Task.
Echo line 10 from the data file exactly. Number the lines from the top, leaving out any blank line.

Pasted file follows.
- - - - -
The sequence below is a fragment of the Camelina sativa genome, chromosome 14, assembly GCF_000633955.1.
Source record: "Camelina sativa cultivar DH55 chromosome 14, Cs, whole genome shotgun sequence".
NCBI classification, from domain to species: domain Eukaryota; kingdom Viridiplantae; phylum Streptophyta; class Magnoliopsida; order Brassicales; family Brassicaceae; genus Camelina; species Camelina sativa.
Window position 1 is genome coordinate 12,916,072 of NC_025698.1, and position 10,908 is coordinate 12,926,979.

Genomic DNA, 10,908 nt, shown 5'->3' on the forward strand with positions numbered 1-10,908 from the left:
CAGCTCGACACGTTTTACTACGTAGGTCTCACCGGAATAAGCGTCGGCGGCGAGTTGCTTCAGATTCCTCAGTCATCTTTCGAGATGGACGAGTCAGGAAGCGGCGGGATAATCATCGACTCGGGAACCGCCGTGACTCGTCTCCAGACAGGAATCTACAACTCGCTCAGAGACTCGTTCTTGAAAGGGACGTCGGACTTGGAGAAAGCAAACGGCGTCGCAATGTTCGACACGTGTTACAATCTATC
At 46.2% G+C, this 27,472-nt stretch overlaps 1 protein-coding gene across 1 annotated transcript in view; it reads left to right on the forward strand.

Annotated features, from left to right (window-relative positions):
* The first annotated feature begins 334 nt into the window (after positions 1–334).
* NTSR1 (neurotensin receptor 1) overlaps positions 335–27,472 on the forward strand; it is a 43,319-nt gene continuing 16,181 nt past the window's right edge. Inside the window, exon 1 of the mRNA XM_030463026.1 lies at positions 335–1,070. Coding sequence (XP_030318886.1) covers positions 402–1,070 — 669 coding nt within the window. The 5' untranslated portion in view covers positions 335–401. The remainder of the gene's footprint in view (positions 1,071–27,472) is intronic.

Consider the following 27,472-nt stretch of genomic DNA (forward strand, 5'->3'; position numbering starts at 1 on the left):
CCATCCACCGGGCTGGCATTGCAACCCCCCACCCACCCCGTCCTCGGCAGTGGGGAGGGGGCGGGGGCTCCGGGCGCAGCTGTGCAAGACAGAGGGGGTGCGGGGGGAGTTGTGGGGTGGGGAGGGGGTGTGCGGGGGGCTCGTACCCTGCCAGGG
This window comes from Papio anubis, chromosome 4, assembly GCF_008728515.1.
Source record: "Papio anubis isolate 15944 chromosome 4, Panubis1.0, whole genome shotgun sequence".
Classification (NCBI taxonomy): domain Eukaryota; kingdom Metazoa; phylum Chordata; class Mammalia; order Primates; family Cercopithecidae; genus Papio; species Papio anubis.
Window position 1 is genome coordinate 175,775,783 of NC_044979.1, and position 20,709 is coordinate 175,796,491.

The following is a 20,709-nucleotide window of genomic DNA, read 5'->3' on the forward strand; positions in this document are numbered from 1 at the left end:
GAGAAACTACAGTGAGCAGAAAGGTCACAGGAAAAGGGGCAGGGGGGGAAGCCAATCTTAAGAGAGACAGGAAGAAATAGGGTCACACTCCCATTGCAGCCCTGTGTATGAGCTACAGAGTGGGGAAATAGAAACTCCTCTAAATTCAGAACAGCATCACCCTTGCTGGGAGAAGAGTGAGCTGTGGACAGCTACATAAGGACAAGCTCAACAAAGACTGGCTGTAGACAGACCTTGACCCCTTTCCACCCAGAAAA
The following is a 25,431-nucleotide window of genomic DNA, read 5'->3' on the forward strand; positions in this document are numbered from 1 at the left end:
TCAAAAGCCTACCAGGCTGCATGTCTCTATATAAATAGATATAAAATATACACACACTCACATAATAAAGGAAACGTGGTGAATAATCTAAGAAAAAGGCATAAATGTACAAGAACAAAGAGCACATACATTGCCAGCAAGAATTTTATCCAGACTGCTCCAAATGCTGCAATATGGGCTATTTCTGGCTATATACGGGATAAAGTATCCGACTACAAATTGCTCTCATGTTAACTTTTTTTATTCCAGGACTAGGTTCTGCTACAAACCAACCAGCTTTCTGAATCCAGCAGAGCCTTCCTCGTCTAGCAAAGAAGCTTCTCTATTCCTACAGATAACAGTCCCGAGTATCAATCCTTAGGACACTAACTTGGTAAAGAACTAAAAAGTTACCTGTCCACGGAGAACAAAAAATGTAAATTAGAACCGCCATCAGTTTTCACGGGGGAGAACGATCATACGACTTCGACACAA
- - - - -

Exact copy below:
* NTSR1 (neurotensin receptor 1) overlaps positions 335–27,472 on the forward strand; it is a 43,319-nt gene continuing 16,181 nt past the window's right edge. Inside the window, exon 1 of the mRNA XM_030463026.1 lies at positions 335–1,070. Coding sequence (XP_030318886.1) covers positions 402–1,070 — 669 coding nt within the window. The 5' untranslated portion in view covers positions 335–401. The remainder of the gene's footprint in view (positions 1,071–27,472) is intronic.